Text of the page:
We’ve all felt the sting of heartbreak at one time or another. And even though our experiences are not all alike—varying in extremity from unrequited crushes to soul-mates lost—between our collective, vast array of disappointments, our damp, tear stained pillow cases and brooding, lonely days, we’ve probably all had the same thought at some point: I’m not doing this again. Because no matter how you go through it, or what way you look at it, heartbreak is a taxing exercise.
There are many different ways of dealing, from the stoic, silent suffering of the proud, to the hysterical, lurid self-destruction of the openly distraught; having your heart broken is always a process. No matter how you deal, heartbreak can drain you entirely, both emotionally and physically, and sap your energy on a daily basis, especially where you have a drawn out healing period. But the worst part of having your heart broken sometimes doesn’t manifest until you feel strong again and steel your resolve—it’s the promise you make to yourself that you’ll never be heartbroken again.
It’s painful because you know it’s not you, it’s not right, and because your decision inhibits you from making contact the way you used to. But your aversion to heartbreak is overwhelming, and controls all your actions to the point of self-sabotage, which your wrought subconscious by now deems to be self-preservation. You don’t want to spend those months drinking alone in your room every night. You don’t want to end evenings out with friends sprawled across some dingy bathroom floor, your cheeks stained with mascara and your head resting against the porcelain. You don’t want to lie in bed until 3pm everyday with nothing but white noise in your head. You just don’t want to feel any of those feelings again—emptiness, sorrow, rejection—the ones that came from you letting yourself be vulnerable to someone else. You don’t ever want to relinquish that sort of power to someone again.
Every now and then you’ll meet someone new. Someone maybe your heart would have raced away with, before you experienced the crippling agony of having it broken. And yeah, maybe your heart’s been repaired since, maybe you’re as happy as you’ve ever been and entirely satisfied with yourself and your life—but that’s just the point, isn’t it? You’re no longer prepared to disrupt the harmony. You barely survived it—the first time your world was picked up and shaken like a shitty little snow globe—and you’re not willing to hedge a bet that you’ll survive it a second time.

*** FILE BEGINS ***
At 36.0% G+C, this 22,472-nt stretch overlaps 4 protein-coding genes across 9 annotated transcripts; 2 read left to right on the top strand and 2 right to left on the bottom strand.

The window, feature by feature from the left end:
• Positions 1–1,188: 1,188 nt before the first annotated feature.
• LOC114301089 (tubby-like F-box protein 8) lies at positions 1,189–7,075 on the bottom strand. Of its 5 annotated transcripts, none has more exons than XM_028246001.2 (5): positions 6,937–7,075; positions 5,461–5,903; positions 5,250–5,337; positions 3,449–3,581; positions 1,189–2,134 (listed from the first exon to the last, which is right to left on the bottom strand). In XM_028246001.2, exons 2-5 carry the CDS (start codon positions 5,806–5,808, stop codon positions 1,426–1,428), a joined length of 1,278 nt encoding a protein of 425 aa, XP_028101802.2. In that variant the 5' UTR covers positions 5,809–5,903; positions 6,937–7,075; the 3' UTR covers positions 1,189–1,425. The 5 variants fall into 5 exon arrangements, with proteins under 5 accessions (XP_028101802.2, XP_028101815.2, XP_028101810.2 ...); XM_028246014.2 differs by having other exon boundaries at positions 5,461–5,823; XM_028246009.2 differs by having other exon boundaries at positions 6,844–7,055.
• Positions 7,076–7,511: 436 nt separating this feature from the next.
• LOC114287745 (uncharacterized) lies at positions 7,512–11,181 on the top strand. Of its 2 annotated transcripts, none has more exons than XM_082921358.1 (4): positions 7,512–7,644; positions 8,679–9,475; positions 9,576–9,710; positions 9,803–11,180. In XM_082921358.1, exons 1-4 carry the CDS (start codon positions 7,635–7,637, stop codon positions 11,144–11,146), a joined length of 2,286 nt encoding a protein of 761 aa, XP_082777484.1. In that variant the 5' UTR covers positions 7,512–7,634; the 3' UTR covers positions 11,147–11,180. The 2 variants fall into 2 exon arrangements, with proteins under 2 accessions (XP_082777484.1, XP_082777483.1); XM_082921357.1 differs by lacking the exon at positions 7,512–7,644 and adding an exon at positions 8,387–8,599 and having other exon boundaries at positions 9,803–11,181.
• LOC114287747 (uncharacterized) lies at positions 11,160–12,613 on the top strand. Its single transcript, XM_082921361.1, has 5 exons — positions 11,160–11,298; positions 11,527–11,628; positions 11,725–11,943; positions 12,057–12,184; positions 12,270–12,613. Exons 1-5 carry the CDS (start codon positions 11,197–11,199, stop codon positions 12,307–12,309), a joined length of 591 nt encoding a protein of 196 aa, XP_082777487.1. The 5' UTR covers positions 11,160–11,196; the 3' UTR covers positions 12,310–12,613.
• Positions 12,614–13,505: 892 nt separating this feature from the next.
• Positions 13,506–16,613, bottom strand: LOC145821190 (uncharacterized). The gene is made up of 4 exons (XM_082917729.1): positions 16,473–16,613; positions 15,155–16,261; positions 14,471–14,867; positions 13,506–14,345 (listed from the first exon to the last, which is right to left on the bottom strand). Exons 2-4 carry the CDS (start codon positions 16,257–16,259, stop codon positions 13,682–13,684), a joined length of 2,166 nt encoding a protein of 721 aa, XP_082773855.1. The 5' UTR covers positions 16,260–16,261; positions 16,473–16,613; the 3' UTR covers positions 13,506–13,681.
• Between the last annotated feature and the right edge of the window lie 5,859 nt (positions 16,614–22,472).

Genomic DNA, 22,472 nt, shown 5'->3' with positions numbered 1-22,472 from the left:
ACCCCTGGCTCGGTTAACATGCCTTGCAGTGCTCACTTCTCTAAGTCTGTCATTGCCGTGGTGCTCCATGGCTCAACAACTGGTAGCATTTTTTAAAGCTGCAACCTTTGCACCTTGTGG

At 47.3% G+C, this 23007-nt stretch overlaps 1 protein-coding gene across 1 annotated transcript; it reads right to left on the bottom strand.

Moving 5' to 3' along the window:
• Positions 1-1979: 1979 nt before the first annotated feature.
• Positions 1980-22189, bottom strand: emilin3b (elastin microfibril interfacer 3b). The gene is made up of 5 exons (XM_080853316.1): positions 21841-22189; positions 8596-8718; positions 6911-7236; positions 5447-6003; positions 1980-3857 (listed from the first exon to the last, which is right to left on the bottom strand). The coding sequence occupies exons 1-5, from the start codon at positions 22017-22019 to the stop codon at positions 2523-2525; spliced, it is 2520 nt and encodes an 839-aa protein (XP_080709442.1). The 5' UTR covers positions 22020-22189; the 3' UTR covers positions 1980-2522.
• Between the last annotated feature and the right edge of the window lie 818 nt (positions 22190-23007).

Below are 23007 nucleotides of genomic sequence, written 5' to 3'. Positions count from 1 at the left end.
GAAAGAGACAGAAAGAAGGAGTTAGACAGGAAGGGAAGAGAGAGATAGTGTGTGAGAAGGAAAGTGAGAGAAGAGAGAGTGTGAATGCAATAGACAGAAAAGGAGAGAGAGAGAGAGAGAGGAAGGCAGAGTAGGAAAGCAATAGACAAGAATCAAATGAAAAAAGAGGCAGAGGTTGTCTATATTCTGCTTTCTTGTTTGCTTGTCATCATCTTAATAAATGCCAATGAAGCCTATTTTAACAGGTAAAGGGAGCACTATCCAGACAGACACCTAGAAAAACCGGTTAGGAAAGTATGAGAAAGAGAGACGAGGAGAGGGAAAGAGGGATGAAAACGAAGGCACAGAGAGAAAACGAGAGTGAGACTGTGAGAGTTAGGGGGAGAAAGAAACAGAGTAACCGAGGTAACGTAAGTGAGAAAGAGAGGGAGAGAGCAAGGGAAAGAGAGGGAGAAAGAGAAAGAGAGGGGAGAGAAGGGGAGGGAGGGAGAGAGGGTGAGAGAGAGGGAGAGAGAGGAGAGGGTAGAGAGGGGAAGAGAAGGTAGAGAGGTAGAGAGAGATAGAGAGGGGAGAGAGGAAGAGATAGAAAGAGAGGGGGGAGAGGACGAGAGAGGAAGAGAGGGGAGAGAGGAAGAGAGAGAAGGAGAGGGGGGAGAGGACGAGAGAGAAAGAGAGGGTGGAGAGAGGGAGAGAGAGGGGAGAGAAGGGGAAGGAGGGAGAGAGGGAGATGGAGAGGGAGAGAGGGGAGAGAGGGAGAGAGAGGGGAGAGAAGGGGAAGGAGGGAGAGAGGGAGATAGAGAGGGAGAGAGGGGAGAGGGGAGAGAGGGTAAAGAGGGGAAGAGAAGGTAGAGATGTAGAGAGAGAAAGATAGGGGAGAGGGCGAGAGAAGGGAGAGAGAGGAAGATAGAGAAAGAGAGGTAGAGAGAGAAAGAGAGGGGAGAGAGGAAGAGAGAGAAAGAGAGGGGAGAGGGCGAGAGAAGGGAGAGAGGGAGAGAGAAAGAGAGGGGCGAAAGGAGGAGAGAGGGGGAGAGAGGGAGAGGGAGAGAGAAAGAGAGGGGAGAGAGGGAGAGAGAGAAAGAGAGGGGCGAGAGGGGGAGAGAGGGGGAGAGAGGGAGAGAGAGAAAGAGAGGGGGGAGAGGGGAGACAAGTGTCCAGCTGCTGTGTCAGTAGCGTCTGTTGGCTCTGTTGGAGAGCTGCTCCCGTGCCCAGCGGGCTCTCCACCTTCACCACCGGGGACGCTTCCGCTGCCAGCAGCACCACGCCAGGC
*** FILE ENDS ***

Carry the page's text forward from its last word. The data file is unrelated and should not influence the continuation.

So you’ll push the new ones away instinctively. Half of you will be relieved and the other half will pang with melancholy. You want to be braver—because when it comes down to the bones of it, all you really are is scared. You wish it was as simple as calling out to your mother and having her check under your bed and in the closet for the boogey man, but you’re on your own now, with no one to protect you from night terrors but yourself. You sometimes think the conflict inside you is tantamount to spilt milk and you feel petty and selfish, but you’ve become so accustomed to living on the back foot you don’t know how to leap forward anymore.
You’re not a bad person—you know you’re not—you have so much love to give, but you’ve never feared anything more than giving it. It seems like such a shame and waste, but at the same time entirely necessary. You desperately want to be inspired again, to hold someone’s hand in the street, to have them brush the hair from your eyes as you rest your face on their chest in bed on lazy Sundays. You want someone to tell you they love you in the dim half-light of morning, you want someone you can cook dinner for, you want someone whose wounds you can lick. You want someone who is at once your best friend but with whom you share the secret sweetness of sex, and a heightened physical and emotional intimacy. And yet: wanting is not the same as having, and you let them all pass by you and around you, like wind whipping against your ankles. Your heart is still and safe.